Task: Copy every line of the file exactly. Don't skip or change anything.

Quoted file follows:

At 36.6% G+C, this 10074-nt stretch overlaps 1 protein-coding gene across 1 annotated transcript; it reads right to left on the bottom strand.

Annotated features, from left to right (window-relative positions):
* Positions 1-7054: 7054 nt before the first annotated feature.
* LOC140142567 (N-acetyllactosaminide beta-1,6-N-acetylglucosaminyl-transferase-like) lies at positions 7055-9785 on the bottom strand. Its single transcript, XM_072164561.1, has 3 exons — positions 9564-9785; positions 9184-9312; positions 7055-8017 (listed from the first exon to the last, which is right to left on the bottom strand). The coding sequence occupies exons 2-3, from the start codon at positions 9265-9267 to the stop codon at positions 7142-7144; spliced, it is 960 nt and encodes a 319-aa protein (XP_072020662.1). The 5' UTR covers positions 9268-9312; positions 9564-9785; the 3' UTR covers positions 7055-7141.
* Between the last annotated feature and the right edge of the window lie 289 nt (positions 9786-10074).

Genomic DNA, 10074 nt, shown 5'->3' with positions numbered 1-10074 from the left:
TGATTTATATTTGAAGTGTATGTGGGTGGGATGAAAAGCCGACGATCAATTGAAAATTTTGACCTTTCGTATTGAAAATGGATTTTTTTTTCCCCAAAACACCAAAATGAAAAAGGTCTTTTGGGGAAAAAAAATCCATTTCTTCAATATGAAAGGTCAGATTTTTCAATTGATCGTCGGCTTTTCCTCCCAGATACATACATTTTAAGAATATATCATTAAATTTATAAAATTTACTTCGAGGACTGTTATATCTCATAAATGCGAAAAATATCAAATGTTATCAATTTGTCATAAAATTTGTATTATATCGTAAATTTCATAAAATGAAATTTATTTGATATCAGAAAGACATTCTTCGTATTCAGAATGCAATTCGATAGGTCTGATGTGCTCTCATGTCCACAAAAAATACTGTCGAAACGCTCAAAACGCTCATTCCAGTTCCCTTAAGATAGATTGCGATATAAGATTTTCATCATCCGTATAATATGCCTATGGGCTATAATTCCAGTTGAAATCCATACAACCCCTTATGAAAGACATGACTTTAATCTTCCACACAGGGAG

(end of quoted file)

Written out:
At 36.6% G+C, this 10074-nt stretch overlaps 1 protein-coding gene across 1 annotated transcript; it reads right to left on the bottom strand.

Annotated features, from left to right (window-relative positions):
* Positions 1-7054: 7054 nt before the first annotated feature.
* LOC140142567 (N-acetyllactosaminide beta-1,6-N-acetylglucosaminyl-transferase-like) lies at positions 7055-9785 on the bottom strand. Its single transcript, XM_072164561.1, has 3 exons — positions 9564-9785; positions 9184-9312; positions 7055-8017 (listed from the first exon to the last, which is right to left on the bottom strand). The coding sequence occupies exons 2-3, from the start codon at positions 9265-9267 to the stop codon at positions 7142-7144; spliced, it is 960 nt and encodes a 319-aa protein (XP_072020662.1). The 5' UTR covers positions 9268-9312; positions 9564-9785; the 3' UTR covers positions 7055-7141.
* Between the last annotated feature and the right edge of the window lie 289 nt (positions 9786-10074).

Genomic DNA, 10074 nt, shown 5'->3' with positions numbered 1-10074 from the left:
TGATTTATATTTGAAGTGTATGTGGGTGGGATGAAAAGCCGACGATCAATTGAAAATTTTGACCTTTCGTATTGAAAATGGATTTTTTTTTCCCCAAAACACCAAAATGAAAAAGGTCTTTTGGGGAAAAAAAATCCATTTCTTCAATATGAAAGGTCAGATTTTTCAATTGATCGTCGGCTTTTCCTCCCAGATACATACATTTTAAGAATATATCATTAAATTTATAAAATTTACTTCGAGGACTGTTATATCTCATAAATGCGAAAAATATCAAATGTTATCAATTTGTCATAAAATTTGTATTATATCGTAAATTTCATAAAATGAAATTTATTTGATATCAGAAAGACATTCTTCGTATTCAGAATGCAATTCGATAGGTCTGATGTGCTCTCATGTCCACAAAAAATACTGTCGAAACGCTCAAAACGCTCATTCCAGTTCCCTTAAGATAGATTGCGATATAAGATTTTCATCATCCGTATAATATGCCTATGGGCTATAATTCCAGTTGAAATCCATACAACCCCTTATGAAAGACATGACTTTAATCTTCCACACAGGGAG